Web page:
Jeffrey Gettleman, Times Staff Writer,
Dorothy Ingebretsen, Times researcher
Rabyaah Althaibani, 22-year-old Yemeni immigrant
Hassan Ashmori, an official with the Yemen Embassy,
Hussein Ibish, communication director for the American-Arab Anti-Discrimination Committee in Washington, D.C.
Fahmi Salah, editor of the Brooklyn-based Yemen Post,
This article is nonsensical and contradictory. The writer is sourcing his 200 Yemenis figure to the Arabic-language newspaper Al-Ahram, while he has direct information that the number is only a handful. How many Yemenis in fact did die that day? Zero? This inflating of both the Arabic and the Israeli and Jewish casualties means to escalate a conflict. Saying that Yemen "has supplied thousands of freedom fighters to Bin Laden's holy war against America," is unforgivable yellow journalism. Figures like that may have fought against the Russians, but any holy war fighters against the U.S. should be counted on one hand.
The Los Angeles Times
'Deaths: As many as 200 people from country with ties to Osama bin Laden may have been killed in the twin towers.'
September 17, 2001|
NEW YORK — Among the nearly 5,000 missing in the World Trade Center attack are dozens--maybe even hundreds--of victims from Yemen, the ancestral home of prime suspect Osama bin Laden.
The losses have been especially heavy to bear because many Yemeni Americans and Muslim Americans have been fearful of mourning in public--and shamed by any connection, however tenuous, to Bin Laden.
This weekend, 22-year-old Yemeni immigrant Rabyaah Althaibani was asked to attend a vigil in Manhattan.
"But I thought: Going over there? With a veil on? That's not safe," she said.
Yemen is an isolated, poor Arab country, fervently Islamic. It has supplied thousands of freedom fighters to Bin Laden's holy war against America and was the base of operations for last year's bombing of the destroyer Cole, a suspected Bin Laden strike. Years of tribal conflicts and civil war have driven many people away and a large immigrant community has taken root in Brooklyn, where many families have found prosperity and, until last Tuesday, peace.
As many as 200 people with ties to Yemen may have been killed Tuesday. Several other Arab Americans were thought to be inside the World Trade Center when a pair of hijacked jets slammed into it and reduced the twin towers to rubble.
Across the East River from the disaster zone is the Atlantic Avenue neighborhood of Brooklyn, the heart of New York's 10,000-strong Yemeni community. It is full of falafel shops, Arabic bookstores and kiosks selling the music of wailing flutes.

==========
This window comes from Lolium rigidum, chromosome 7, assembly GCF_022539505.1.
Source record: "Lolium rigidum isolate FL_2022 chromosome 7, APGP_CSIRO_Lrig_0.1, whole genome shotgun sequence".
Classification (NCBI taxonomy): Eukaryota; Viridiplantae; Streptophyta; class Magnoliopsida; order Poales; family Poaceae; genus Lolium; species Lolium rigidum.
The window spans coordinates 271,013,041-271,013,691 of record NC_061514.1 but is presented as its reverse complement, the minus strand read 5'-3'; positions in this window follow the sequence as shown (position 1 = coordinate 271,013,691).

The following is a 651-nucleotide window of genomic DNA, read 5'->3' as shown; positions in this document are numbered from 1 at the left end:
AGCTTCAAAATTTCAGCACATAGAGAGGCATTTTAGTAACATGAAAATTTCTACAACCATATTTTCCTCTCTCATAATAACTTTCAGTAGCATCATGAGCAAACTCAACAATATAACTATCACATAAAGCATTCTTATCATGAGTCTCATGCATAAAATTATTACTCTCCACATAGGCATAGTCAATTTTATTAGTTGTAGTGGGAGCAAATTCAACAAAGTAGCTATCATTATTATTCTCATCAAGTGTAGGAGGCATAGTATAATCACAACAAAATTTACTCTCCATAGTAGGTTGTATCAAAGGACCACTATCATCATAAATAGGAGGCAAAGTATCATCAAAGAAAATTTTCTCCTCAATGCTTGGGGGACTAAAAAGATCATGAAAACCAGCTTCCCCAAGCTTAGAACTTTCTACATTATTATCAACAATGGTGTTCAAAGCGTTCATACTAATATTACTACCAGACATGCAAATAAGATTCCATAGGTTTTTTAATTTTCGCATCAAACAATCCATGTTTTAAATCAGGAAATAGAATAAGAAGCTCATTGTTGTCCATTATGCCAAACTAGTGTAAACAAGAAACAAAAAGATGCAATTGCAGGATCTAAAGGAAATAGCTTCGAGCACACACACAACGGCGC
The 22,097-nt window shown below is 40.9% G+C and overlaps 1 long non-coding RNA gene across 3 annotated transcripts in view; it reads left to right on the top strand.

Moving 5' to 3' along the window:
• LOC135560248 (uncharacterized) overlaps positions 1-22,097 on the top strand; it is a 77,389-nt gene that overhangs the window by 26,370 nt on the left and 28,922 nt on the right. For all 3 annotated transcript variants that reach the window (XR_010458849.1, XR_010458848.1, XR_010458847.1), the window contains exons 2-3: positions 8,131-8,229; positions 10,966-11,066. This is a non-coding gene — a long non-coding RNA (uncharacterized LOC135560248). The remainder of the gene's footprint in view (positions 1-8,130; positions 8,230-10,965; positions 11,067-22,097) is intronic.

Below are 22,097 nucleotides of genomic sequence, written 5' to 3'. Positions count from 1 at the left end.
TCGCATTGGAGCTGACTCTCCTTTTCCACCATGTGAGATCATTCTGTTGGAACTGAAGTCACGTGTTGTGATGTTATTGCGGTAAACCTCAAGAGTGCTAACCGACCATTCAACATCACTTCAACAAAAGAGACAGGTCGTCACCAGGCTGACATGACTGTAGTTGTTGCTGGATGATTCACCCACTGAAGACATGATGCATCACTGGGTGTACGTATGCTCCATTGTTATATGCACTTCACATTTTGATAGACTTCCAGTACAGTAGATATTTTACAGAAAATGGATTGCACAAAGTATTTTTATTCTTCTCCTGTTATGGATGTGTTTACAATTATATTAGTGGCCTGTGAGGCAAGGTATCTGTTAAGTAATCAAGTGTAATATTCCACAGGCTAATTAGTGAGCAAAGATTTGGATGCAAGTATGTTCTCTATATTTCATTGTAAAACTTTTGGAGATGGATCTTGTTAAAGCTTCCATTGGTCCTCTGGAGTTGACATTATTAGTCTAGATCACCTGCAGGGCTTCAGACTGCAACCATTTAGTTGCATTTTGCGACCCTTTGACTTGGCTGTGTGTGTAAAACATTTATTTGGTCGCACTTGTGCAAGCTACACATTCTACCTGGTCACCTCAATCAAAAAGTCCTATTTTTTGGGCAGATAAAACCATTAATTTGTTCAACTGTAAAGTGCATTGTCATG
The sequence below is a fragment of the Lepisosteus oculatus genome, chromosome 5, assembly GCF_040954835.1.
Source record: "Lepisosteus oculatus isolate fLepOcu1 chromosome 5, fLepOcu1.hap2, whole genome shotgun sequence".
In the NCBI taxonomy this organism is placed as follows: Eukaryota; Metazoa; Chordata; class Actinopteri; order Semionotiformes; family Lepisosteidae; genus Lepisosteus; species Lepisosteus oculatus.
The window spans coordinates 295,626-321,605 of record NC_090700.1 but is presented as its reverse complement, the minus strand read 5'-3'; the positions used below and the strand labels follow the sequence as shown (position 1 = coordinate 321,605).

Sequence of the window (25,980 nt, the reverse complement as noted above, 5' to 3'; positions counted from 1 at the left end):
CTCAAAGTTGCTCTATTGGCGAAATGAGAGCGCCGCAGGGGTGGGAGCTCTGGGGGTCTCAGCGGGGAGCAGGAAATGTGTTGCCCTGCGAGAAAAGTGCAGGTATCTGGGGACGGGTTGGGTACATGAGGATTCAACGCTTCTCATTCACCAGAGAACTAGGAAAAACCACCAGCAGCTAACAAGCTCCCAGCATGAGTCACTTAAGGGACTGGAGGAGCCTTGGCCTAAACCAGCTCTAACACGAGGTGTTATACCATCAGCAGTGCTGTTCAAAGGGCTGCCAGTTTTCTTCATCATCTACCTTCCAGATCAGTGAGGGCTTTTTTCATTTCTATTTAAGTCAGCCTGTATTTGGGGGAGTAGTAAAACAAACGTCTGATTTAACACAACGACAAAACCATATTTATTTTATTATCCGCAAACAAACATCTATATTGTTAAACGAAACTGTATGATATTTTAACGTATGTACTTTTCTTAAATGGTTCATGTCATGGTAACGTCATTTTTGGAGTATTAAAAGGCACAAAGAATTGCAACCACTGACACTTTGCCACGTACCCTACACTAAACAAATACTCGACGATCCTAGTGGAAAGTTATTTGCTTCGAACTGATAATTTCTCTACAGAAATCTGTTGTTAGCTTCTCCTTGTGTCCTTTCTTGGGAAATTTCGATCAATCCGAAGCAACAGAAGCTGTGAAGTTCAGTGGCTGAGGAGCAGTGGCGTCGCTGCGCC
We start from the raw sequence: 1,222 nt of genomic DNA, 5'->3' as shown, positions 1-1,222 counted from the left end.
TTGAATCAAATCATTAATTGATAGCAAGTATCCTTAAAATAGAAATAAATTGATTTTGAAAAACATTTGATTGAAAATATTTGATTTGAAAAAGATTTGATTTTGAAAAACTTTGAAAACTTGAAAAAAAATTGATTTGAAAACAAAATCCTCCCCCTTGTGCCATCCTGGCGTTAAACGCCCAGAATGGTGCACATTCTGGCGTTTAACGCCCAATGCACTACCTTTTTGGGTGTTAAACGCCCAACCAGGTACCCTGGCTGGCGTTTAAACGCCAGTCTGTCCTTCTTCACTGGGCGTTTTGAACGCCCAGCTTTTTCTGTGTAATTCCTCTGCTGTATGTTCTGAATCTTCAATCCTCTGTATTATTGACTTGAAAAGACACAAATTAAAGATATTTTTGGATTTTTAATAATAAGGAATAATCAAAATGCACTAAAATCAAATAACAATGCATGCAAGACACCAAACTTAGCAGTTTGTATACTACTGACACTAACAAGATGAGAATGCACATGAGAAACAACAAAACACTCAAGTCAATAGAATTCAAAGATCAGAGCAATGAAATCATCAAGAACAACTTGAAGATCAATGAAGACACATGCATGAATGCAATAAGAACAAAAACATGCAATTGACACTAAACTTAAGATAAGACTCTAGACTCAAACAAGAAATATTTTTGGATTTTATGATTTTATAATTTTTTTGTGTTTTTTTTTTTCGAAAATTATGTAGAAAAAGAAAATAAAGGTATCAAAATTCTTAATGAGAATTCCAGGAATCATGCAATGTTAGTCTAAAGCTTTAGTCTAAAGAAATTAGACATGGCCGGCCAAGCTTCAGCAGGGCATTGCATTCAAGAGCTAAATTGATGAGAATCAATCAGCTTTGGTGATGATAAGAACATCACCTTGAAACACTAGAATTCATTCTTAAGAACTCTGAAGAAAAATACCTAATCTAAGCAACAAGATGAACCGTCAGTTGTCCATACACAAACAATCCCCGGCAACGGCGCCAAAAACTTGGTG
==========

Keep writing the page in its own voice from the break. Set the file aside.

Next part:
But it was quiet Sunday.
Stores were shut and men with pained faces stood on street corners, passing around cell phones. They were trying, like people all across New York City, to get information about loved ones still missing.
Hassan Ashmori, an official with the Yemen Embassy, told the Arabic-language newspaper Al-Ahram that "an unknown number of Yemenis" were thought to have been killed. The story, published Saturday, estimated that 200 Yemenis were missing.
About 5,000 people, including hundreds of immigrants and foreign nationals, are thought to have been killed in the World Trade Center. One Lebanese American was a passenger on a hijacked plane. There is no doubt many Yemeni Americans worked in the two towers. Several men were employed in a restaurant on the 106th floor of the north tower. There was also a group at Manna Trading Group Inc., a Yemeni-owned import-export company on the 33rd floor of the north tower. Manna is now one of the dozens of companies that have disappeared.
"I remember those guys," said an Arab American businessman who declined to give his name because of security fears. "They were trying to import dried tomatoes."
Also, many of the large investment firms in the buildings employed Yemeni Americans and other Arab Americans, said Hussein Ibish, communication director for the American-Arab Anti-Discrimination Committee in Washington, D.C.
Leaders of New York's Yemeni community have been closely following reports of casualties. Many continue to pray they are not true.
"We know each other well in this community," said Fahmi Salah, editor of the Brooklyn-based Yemen Post, who has so far heard of only a handful of missing Yemenis. "We are hoping that we would have had more people coming to us if that many people died."
On Sunday, an Arab family center hosted a vigil in Brooklyn to mourn those lost in the attack. Many who came said they felt more comfortable expressing their grief in Brooklyn, where 100,000 Arab Americans live, than in Manhattan, site of the disaster.
Althaibani, the 22-year-old Yemeni immigrant, stood with a candle and marched quietly down Atlantic Avenue. While walking, she said a prayer, not just for the Yemeni feared lost but for all the lives that disappeared when the two biggest buildings in New York fell to the ground.
Times researcher Dorothy Ingebretsen contributed to this story.